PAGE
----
California companies jump in to supply ventilators needed in coronavirus fight
Last week, Bloom Energy Chief Executive KR Sridhar realized his fuel-cell business could help alleviate the state’s critical shortage of ventilators.
The San Jose company repairs and refurbishes the fuel-cell power generators it sells to large companies and nonprofits, and Sridhar saw similarities with ventilators, which help patients breathe. After speaking with Gov. Gavin Newsom’s office, Bloom Energy would embark on refurbishing the state’s supply of 200 older ventilators.
For the record:
11:41 AM, Mar. 23, 2020A previous version of this story said Bloom Energy assessed the first batch of ventilators from the state of California within 24 hours. Bloom Energy refurbished the ventilators within 24 hours.
The ventilators are especially crucial now in treating cases of COVID-19, the disease caused by the novel coronavirus, because critically ill patients often suffer severe respiratory symptoms.
And it’s not easy to ramp up production. It could take about three months for manufacturers to increase their capacity, and even longer for companies without prior experience making ventilators.
Many California businesses have shuttered to limit the spread of the coronavirus, but construction continues after being deemed essential.
Bloom Energy is just one of several California-based companies pitching in to increase the share of medical supplies to fight the coronavirus.
Tech giant Apple Inc. has been “working to source supplies” for healthcare workers and is donating “millions” of masks to healthcare workers in the U.S. and Europe, company CEO Tim Cook tweeted Saturday afternoon. Cook did not elaborate in the tweet on what supplies Apple would source, and a company spokesperson declined to comment further.
Newsom said Saturday that Elon Musk promised to use the supply chains that support Tesla Inc. and SpaceX for help in assembling ventilators. Over the last few days, Musk has tweeted that SpaceX would be producing ventilators and that he had a “long engineering discussion” with ventilator manufacturer Medtronic, which has operational headquarters in Fridley, Minn.
Musk has been skeptical, though, tweeting Thursday that “we’re working on ventilators, even though I think there will not be a shortage by the time we can make enough to matter.”
Medtronic said in a statement that the company had a “great discussion” with the Tesla team and was willing to work with Tesla and other companies to “try and solve this global ventilator supply challenge.”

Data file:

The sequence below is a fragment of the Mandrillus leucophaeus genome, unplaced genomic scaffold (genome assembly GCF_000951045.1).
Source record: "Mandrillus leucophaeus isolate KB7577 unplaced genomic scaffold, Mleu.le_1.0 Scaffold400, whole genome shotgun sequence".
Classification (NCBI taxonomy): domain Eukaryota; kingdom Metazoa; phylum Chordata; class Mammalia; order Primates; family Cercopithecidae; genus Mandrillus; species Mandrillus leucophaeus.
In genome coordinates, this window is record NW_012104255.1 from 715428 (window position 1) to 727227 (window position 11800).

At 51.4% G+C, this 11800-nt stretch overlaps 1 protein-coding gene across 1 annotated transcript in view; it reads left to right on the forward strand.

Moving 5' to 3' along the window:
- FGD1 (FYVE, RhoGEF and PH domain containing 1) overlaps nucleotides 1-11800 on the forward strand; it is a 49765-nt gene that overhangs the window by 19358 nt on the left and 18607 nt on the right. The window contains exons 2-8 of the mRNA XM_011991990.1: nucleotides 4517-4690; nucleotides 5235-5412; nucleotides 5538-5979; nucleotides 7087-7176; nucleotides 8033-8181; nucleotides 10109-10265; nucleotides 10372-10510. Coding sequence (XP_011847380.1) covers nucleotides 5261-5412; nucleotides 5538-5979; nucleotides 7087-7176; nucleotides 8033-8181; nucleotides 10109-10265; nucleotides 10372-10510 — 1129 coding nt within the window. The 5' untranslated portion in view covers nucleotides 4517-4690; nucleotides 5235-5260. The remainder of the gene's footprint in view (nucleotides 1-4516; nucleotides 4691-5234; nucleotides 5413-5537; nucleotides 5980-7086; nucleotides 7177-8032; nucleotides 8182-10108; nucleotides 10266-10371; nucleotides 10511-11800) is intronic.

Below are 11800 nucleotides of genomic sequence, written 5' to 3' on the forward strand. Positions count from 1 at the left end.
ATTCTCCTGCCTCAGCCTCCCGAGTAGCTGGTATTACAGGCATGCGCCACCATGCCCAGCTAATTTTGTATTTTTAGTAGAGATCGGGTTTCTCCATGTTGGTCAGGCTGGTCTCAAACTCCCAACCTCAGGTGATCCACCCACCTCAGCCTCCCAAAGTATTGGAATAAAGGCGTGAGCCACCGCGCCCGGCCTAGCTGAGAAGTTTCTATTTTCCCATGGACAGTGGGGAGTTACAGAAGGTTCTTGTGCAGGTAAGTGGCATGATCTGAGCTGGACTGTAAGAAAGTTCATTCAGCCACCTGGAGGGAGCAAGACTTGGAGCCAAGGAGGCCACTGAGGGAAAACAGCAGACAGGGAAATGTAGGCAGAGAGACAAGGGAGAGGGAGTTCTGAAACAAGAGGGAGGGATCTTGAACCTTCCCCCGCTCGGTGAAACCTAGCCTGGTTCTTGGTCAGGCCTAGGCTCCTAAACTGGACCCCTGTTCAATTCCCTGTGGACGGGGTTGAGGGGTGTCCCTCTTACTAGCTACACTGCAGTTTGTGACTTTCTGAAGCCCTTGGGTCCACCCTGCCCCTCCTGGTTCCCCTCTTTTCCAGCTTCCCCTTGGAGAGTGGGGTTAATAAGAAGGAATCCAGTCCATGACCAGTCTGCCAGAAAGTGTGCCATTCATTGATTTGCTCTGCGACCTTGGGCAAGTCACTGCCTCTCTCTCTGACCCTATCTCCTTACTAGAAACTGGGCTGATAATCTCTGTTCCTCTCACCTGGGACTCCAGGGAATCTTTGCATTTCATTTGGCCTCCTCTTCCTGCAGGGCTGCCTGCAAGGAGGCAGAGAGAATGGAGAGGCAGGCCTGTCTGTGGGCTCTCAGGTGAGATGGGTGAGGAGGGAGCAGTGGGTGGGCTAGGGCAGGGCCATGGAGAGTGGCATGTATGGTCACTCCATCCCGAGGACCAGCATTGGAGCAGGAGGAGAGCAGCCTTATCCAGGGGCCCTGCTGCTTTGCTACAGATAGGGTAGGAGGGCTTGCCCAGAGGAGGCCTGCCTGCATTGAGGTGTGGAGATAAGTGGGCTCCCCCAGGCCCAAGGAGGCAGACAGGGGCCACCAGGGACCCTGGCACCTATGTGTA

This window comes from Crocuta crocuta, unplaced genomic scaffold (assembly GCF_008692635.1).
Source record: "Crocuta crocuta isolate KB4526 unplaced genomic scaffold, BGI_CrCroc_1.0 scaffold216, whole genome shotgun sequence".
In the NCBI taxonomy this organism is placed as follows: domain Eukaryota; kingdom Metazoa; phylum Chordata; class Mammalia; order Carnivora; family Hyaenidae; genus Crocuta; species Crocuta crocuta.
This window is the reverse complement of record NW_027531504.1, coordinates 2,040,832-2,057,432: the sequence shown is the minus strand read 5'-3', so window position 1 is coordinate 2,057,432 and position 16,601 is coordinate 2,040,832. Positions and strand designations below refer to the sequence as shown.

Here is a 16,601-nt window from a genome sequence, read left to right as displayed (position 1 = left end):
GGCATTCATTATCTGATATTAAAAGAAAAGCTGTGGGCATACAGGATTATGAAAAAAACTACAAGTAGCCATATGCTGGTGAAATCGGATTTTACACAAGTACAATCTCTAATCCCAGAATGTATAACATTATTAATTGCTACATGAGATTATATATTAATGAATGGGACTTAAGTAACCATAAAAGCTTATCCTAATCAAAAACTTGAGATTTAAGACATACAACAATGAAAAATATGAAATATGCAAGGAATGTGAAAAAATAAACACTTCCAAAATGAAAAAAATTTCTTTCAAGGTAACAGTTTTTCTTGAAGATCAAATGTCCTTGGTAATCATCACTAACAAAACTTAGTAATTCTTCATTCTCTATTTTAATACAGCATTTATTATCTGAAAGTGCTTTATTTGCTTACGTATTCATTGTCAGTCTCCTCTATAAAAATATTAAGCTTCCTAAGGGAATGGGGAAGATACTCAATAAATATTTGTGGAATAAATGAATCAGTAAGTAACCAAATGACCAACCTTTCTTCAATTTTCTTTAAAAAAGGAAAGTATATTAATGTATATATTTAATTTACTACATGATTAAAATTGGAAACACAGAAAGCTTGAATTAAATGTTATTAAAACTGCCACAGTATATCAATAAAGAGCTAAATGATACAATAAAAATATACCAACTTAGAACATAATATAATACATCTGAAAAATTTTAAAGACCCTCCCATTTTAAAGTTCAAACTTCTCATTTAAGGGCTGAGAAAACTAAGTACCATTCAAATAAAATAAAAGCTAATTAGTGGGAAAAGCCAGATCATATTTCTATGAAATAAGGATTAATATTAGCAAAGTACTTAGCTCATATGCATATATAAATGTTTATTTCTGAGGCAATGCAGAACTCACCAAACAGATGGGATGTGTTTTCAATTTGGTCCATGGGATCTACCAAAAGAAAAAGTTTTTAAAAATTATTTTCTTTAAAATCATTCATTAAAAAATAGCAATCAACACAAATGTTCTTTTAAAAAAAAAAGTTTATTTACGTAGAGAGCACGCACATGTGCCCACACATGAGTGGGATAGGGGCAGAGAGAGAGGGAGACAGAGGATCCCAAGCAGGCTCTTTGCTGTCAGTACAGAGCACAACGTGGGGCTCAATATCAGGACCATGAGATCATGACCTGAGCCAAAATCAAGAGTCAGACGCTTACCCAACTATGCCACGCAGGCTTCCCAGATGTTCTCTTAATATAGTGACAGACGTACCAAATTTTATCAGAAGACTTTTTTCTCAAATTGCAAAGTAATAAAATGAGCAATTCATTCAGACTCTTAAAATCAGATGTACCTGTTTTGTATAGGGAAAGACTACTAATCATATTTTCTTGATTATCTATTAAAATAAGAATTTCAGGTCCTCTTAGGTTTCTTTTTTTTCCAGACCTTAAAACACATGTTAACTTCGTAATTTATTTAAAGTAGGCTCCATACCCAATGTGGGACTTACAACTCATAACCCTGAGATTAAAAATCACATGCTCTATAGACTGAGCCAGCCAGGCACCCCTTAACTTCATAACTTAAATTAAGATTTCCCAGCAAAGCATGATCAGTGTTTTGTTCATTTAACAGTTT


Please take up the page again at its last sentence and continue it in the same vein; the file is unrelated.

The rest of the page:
“We believe the fastest way to get additional ventilators into hospitals is for us to leverage and grow our existing infrastructure,” Medtronic said.
On Monday night, California Gov. Gavin Newsom said ventilators provided by Musk had arrived in Los Angeles. But it was unclear whether Musk had purchased or built the machines. Officials for Tesla and SpaceX did not return calls for comment, and the governor’s office of business and economic development did not have an immediate response.
Producing ventilators is no easy task. For one, there’s a difference between the ventilators used in ICUs and the ones used at home for patients with severe chronic respiratory failure, or in ambulances, said Julie Letwat, counsel at McGuireWoods, who has worked for pharmaceutical companies and professional medical associations.
“These are complex machines,” she said. “This isn’t ordering gloves and masks.”
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Medtronic, for instance, uses more than 1,500 parts to make high-performance ventilators and currently partners with more than 100 suppliers from around the globe. The company manufactures high-performance ventilators in Galway, Ireland.
Ramping up production will take time, even for companies that are accustomed to making the machines. Those manufacturers have said it will take 90 to 100 days to increase their production capacity, Letwat said. That means companies that have offered to build ventilators could expect even longer lead times.
Bloom Energy picked up its first batch of 24 old ventilators from Sacramento on Friday and an engineer quickly downloaded the service manual and learned how to construct and deconstruct the machines. Within 24 hours, a small “tiger team” of employees had refurbished the ventilators and the machines are just waiting on certification. The ventilators, which were from the state’s prepared stockpile of supplies from the H5N1 outbreak in the mid-2000s, were past their warranty date. Some needed calibration, while others had brittle parts that must be replaced.
The company’s work involves getting new parts, changing out old ones, getting the machines certified and back to the state, said Susan Brennan, chief operations officer. Work is being done with a small team of fewer than 10 people at a Bloom Energy facility in Sunnyvale that’s also still building the company’s power generators.
Delaware is also in the process of shipping older ventilators to Bloom Energy.
“We’re looking forward to understanding how do we get the supply, and then we can start to continue to refine our process to allow turnaround of these seriously needed medical apparatuses to the people that need them,” Brennan said.
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